A big victory is coming to the teen consumer culture, because of the activity of some strong-willed youth. Fourteen-year-old Julia Blumh from Maine, USA, started the fight with a petition from the popular youth magazine “Seventeen.” She was protesting the use of photo-alteration methods like photoshop and airbrushing, which change the way models look. Exposing youth to such unrealistic depictions of beauty create high expectations and make it impossible for girls to live up to them, causing low self-esteem. After it was launched in April of this year, it took only a few months to garnish over 85,000 signatures, and Seventeen agreed to change the way they produce their magazines.
The petition was well-written and described not just her own experience, but the issues girls face everywhere.
Girls want to be accepted, appreciated, and liked. And when they don’t fit the criteria, some girls try to “fix” themselves. This can lead to eating disorders, dieting, depression, and low self esteem. [. . .] To girls today, the word “pretty” means skinny and blemish-free. Why is that, when so few girls actually fit into such a narrow category? It’s because the media tells us that “pretty” girls are impossibly thin with perfect skin. [. . .]
For the sake of all the struggling girls all over America, who read Seventeen and think these fake images are what they should be, I’m stepping up. I know how hurtful these Photoshopped images can be. I’m a teenage girl, and I don’t like what I see. None of us do. Will you join us by signing this petition and asking Seventeen to take a stand as well and commit to one unaltered photo spread a month?
At the beginning of this month, the Seventeen editors responded with an even better solution. They promised not to alter girls’ faces or body shapes in its pages to celebrate beauty of all kinds in what they call the “Body Peace Treaty.” Ann Shoket, Seventeen’s editor in chief, was concerned that girls thought they may have “strayed from our promise to show real girls as they really are,” so they evidently took this petition seriously. In addition to the vow not to make such alterations, they also said that they would post images of the photo shoots on the magazine’s Tumblr blog so people could see whether/how much the pictures change. Such transparency is a great idea.
In April, I mentioned that Israel was taking model-alterations very seriously, leading to their new “Photoshop Law” that had several provisions to protect the youth. For example, weight restrictions (you can’t be physically too thin), appearance restrictions (you can’t look dead in your photos, or underweight). Around half of the professional models in Israel were underweight, meaning that they could not legally work until they reached a BMI of 18.5. Also, Israeli magazines have to disclose whether or not a photo has been digitally altered.
Barbara L. McAnemy from the American Medical Association would surely agree that these new measures are steps in the right direction. She said “We must stop exposing impressionable children and teenagers to advertisements portraying models with body types only attainable with the help of photo editing software.” Canadian psychologist Linda Papadopoulos, who has researched the topic, says that the science is clear in its demonstration that seeing altered images lowers girls’ self-esteem.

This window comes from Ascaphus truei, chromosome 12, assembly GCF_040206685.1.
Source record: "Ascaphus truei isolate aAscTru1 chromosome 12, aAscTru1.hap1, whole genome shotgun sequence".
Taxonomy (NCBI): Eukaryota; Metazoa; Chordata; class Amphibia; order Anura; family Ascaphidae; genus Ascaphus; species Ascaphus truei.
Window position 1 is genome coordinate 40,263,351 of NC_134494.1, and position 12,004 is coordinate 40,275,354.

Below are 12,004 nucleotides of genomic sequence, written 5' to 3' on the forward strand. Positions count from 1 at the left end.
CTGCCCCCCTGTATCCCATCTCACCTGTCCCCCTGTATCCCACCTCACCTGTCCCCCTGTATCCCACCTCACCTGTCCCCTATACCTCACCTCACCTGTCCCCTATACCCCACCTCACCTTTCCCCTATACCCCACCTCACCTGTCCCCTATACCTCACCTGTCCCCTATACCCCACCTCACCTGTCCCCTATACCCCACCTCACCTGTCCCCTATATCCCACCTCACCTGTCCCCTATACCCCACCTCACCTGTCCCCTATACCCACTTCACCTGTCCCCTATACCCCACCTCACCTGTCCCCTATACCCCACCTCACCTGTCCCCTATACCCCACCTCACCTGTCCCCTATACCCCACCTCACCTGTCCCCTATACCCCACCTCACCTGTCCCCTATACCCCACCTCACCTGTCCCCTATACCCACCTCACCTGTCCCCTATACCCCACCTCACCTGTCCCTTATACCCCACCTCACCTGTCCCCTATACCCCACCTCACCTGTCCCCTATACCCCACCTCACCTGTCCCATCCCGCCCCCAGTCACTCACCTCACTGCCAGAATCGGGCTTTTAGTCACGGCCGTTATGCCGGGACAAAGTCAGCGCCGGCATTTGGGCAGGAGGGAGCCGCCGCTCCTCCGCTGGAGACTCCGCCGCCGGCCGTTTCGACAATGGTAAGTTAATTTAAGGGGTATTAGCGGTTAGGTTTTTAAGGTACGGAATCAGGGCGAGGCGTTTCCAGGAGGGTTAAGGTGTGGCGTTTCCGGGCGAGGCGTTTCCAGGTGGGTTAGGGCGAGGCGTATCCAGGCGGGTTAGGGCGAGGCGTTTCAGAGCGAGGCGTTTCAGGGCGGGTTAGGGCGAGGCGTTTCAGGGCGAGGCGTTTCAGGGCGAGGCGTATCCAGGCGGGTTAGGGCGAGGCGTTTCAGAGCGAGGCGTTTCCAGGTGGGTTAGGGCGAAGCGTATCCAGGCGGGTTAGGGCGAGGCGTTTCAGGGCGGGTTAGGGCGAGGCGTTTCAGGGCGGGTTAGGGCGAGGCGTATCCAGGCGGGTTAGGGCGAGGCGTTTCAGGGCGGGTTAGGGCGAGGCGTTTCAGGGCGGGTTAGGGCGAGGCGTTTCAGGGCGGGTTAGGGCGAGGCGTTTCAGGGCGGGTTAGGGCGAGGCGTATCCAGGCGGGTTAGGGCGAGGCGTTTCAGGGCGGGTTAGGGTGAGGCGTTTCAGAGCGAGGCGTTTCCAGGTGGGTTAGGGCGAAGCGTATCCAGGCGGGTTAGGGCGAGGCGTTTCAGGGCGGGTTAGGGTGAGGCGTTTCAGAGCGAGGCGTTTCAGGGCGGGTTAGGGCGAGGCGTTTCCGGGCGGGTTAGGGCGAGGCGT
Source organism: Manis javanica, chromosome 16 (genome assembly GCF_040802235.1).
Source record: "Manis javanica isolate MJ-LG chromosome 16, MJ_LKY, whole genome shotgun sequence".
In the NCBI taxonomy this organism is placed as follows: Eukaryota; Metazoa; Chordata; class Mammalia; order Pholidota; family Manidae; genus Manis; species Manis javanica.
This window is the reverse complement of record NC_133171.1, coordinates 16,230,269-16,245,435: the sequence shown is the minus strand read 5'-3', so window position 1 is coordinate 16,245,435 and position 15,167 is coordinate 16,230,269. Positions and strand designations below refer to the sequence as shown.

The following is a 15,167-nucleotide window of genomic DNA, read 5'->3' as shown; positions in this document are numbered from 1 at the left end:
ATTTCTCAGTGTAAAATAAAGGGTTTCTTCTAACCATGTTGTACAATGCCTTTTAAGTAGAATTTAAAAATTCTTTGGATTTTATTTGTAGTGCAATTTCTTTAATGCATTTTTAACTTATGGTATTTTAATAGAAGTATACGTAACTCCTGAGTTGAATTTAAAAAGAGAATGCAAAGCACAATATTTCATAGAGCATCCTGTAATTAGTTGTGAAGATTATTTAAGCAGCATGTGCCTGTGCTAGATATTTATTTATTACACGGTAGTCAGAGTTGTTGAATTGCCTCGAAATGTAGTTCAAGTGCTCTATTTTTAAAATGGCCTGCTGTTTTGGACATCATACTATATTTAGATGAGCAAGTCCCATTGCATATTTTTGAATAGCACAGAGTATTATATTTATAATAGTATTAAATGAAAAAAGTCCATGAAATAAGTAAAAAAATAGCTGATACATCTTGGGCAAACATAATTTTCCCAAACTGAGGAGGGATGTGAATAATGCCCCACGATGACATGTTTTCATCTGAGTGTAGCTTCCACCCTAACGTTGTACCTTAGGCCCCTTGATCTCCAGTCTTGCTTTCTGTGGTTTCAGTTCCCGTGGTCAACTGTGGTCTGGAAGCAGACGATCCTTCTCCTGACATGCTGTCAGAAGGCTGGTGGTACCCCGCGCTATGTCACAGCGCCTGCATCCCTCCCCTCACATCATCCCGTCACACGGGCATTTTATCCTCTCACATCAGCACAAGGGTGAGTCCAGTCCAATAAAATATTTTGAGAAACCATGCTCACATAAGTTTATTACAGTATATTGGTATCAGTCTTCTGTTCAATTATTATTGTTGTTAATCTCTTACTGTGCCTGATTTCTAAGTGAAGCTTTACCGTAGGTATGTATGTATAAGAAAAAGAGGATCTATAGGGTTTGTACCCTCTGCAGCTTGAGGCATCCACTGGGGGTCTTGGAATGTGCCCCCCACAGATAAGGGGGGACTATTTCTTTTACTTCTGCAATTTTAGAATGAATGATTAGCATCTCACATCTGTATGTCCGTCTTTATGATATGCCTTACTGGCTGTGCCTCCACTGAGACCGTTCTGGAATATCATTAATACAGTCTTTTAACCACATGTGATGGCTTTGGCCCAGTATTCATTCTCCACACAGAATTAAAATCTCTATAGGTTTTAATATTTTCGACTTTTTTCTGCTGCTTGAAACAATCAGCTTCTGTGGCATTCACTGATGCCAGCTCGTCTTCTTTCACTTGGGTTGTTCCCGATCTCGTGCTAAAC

After the success of Bluhm’s petition, some other activists started petitioning yet another popular youth magazine called “Teen Vogue.” The petition is also well-written, ending like this: (bolds are from the original)
This year, Vogue pledged to not work with underage models or models who appear to have eating disorders and to encourage their designers to provide more realistically sized samples for models’ outfits. This is a great first step, but now we’re asking Teen Vogue to take a bigger leap.
Teen Vogue: Follow Seventeen’s example and pledge not to alter any model’s body or face and to celebrate beauty in all its forms.
It’s time for an end to the digitally enhanced, unrealistic “beauty” we see in the pages of magazines. We are demanding that teen magazines stop altering natural bodies and faces so that real girls can be the new standard of beauty.
An official statement by Teen Vogue said: “Teen Vogue makes a conscious and continuous effort to promote a positive body image among our readers. We feature healthy models on the pages of our magazine and shoot dozens of non-models and readers every year and do not retouch them to alter their body size. Teen Vogue pledges to continue this practice.” I’m not sure if this is their way of saying “we’re not going to change anything,” but I imagine this is not satisfactory to consumers.
Though the victory of Seventeen directly affects America the most, I believe that the more people who get onto the anti-perfection bandwagon, the easier it will be to change the industry. In fact, Seventeen’s “Body Peace Treaty” have given the activist youth some great momentum with which to make some lasting change.